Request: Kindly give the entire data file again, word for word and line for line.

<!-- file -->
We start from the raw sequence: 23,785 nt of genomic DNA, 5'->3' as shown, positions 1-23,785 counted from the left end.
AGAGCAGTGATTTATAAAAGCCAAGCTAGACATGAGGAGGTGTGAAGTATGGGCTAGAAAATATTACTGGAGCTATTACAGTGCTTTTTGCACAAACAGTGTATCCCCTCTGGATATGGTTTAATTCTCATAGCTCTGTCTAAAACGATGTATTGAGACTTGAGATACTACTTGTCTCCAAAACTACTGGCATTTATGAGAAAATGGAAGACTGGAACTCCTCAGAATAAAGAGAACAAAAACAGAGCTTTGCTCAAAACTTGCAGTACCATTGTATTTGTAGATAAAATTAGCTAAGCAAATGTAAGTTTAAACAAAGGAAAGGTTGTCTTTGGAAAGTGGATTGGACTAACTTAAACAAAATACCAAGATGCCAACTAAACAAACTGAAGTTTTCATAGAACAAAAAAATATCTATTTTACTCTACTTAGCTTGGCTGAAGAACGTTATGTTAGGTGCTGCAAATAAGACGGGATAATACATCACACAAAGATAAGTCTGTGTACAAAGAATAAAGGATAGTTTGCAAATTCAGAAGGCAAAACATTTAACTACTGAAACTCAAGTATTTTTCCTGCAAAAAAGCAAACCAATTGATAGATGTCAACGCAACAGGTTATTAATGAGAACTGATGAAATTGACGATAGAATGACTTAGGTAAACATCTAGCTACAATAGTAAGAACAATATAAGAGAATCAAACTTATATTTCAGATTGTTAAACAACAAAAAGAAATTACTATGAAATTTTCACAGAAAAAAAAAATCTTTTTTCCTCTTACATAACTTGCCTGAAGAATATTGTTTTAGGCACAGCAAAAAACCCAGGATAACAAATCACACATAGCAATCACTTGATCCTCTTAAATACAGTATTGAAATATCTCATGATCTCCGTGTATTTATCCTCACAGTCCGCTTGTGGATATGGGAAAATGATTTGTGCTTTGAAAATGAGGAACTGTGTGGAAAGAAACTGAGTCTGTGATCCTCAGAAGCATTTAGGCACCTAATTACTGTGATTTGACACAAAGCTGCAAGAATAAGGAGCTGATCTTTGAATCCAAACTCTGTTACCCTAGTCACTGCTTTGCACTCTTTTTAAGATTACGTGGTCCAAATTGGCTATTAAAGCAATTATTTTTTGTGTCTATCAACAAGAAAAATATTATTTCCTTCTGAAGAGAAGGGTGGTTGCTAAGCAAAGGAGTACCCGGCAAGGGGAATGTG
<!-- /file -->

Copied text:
We start from the raw sequence: 23,785 nt of genomic DNA, 5'->3' as shown, positions 1-23,785 counted from the left end.
AGAGCAGTGATTTATAAAAGCCAAGCTAGACATGAGGAGGTGTGAAGTATGGGCTAGAAAATATTACTGGAGCTATTACAGTGCTTTTTGCACAAACAGTGTATCCCCTCTGGATATGGTTTAATTCTCATAGCTCTGTCTAAAACGATGTATTGAGACTTGAGATACTACTTGTCTCCAAAACTACTGGCATTTATGAGAAAATGGAAGACTGGAACTCCTCAGAATAAAGAGAACAAAAACAGAGCTTTGCTCAAAACTTGCAGTACCATTGTATTTGTAGATAAAATTAGCTAAGCAAATGTAAGTTTAAACAAAGGAAAGGTTGTCTTTGGAAAGTGGATTGGACTAACTTAAACAAAATACCAAGATGCCAACTAAACAAACTGAAGTTTTCATAGAACAAAAAAATATCTATTTTACTCTACTTAGCTTGGCTGAAGAACGTTATGTTAGGTGCTGCAAATAAGACGGGATAATACATCACACAAAGATAAGTCTGTGTACAAAGAATAAAGGATAGTTTGCAAATTCAGAAGGCAAAACATTTAACTACTGAAACTCAAGTATTTTTCCTGCAAAAAAGCAAACCAATTGATAGATGTCAACGCAACAGGTTATTAATGAGAACTGATGAAATTGACGATAGAATGACTTAGGTAAACATCTAGCTACAATAGTAAGAACAATATAAGAGAATCAAACTTATATTTCAGATTGTTAAACAACAAAAAGAAATTACTATGAAATTTTCACAGAAAAAAAAAATCTTTTTTCCTCTTACATAACTTGCCTGAAGAATATTGTTTTAGGCACAGCAAAAAACCCAGGATAACAAATCACACATAGCAATCACTTGATCCTCTTAAATACAGTATTGAAATATCTCATGATCTCCGTGTATTTATCCTCACAGTCCGCTTGTGGATATGGGAAAATGATTTGTGCTTTGAAAATGAGGAACTGTGTGGAAAGAAACTGAGTCTGTGATCCTCAGAAGCATTTAGGCACCTAATTACTGTGATTTGACACAAAGCTGCAAGAATAAGGAGCTGATCTTTGAATCCAAACTCTGTTACCCTAGTCACTGCTTTGCACTCTTTTTAAGATTACGTGGTCCAAATTGGCTATTAAAGCAATTATTTTTTGTGTCTATCAACAAGAAAAATATTATTTCCTTCTGAAGAGAAGGGTGGTTGCTAAGCAAAGGAGTACCCGGCAAGGGGAATGTG